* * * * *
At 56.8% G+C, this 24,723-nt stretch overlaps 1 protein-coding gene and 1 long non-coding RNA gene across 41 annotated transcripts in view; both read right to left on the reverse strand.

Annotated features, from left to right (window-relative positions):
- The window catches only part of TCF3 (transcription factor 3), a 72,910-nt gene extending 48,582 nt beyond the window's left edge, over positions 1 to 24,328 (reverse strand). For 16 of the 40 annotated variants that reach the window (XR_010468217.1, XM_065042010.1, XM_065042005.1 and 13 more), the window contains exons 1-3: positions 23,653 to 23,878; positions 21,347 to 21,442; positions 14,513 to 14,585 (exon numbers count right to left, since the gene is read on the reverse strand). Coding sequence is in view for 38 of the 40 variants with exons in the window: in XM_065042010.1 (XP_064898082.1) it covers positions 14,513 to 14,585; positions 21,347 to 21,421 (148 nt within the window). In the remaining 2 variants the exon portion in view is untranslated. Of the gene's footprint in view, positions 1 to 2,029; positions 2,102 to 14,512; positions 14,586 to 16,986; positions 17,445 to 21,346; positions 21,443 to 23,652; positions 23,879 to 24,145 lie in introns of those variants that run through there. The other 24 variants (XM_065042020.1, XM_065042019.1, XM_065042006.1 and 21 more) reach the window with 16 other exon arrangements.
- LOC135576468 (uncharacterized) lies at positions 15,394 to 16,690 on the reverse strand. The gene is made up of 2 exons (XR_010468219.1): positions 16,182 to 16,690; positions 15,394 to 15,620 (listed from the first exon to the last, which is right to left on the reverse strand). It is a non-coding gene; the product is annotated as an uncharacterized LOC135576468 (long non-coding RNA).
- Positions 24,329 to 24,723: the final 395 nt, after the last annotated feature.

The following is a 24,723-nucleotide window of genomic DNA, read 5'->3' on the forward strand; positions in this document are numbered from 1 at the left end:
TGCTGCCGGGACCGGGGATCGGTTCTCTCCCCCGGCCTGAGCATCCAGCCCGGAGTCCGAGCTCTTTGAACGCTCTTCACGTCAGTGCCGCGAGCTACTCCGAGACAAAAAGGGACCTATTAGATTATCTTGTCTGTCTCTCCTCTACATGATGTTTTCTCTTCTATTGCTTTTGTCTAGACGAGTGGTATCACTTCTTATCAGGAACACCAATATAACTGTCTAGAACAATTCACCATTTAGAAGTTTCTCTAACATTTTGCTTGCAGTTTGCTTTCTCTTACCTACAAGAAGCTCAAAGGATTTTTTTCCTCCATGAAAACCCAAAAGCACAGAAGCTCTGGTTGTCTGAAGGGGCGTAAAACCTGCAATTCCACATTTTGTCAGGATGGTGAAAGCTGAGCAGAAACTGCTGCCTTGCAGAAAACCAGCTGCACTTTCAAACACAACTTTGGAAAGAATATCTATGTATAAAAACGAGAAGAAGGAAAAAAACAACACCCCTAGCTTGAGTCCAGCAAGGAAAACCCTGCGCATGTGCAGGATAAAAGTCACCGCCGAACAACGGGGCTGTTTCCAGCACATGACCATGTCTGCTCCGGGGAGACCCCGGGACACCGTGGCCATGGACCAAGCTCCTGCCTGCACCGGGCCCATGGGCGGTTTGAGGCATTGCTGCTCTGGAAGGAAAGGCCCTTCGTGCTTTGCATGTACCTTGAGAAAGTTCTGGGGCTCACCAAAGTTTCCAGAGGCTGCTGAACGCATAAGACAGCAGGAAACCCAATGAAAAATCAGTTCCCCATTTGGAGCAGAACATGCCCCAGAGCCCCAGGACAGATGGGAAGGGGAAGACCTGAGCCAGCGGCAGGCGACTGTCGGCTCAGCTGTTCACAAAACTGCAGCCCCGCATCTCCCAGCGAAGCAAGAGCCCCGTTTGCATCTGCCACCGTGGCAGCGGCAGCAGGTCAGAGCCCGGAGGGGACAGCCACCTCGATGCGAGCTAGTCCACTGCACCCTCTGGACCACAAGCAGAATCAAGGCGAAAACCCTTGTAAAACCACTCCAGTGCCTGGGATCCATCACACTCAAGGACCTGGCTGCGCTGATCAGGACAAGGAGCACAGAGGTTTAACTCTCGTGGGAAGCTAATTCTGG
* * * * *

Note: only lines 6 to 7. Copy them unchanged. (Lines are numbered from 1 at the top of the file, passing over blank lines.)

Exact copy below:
The following is a 24,723-nucleotide window of genomic DNA, read 5'->3' on the forward strand; positions in this document are numbered from 1 at the left end:
TGCTGCCGGGACCGGGGATCGGTTCTCTCCCCCGGCCTGAGCATCCAGCCCGGAGTCCGAGCTCTTTGAACGCTCTTCACGTCAGTGCCGCGAGCTACTCCGAGACAAAAAGGGACCTATTAGATTATCTTGTCTGTCTCTCCTCTACATGATGTTTTCTCTTCTATTGCTTTTGTCTAGACGAGTGGTATCACTTCTTATCAGGAACACCAATATAACTGTCTAGAACAATTCACCATTTAGAAGTTTCTCTAACATTTTGCTTGCAGTTTGCTTTCTCTTACCTACAAGAAGCTCAAAGGATTTTTTTCCTCCATGAAAACCCAAAAGCACAGAAGCTCTGGTTGTCTGAAGGGGCGTAAAACCTGCAATTCCACATTTTGTCAGGATGGTGAAAGCTGAGCAGAAACTGCTGCCTTGCAGAAAACCAGCTGCACTTTCAAACACAACTTTGGAAAGAATATCTATGTATAAAAACGAGAAGAAGGAAAAAAACAACACCCCTAGCTTGAGTCCAGCAAGGAAAACCCTGCGCATGTGCAGGATAAAAGTCACCGCCGAACAACGGGGCTGTTTCCAGCACATGACCATGTCTGCTCCGGGGAGACCCCGGGACACCGTGGCCATGGACCAAGCTCCTGCCTGCACCGGGCCCATGGGCGGTTTGAGGCATTGCTGCTCTGGAAGGAAAGGCCCTTCGTGCTTTGCATGTACCTTGAGAAAGTTCTGGGGCTCACCAAAGTTTCCAGAGGCTGCTGAACGCATAAGACAGCAGGAAACCCAATGAAAAATCAGTTCCCCATTTGGAGCAGAACATGCCCCAGAGCCCCAGGACAGATGGGAAGGGGAAGACCTGAGCCAGCGGCAGGCGACTGTCGGCTCAGCTGTTCACAAAACTGCAGCCCCGCATCTCCCAGCGAAGCAAGAGCCCCGTTTGCATCTGCCACCGTGGCAGCGGCAGCAGGTCAGAGCCCGGAGGGGACAGCCACCTCGATGCGAGCTAGTCCACTGCACCCTCTGGACCACAAGCAGAATCAAGGCGAAAACCCTTGTAAAACCACTCCAGTGCCTGGGATCCATCACACTCAAGGACCTGGCTGCGCTGATCAGGACAAGGAGCACAGAGGTTTAACTCTCGTGGGAAGCTAATTCTGG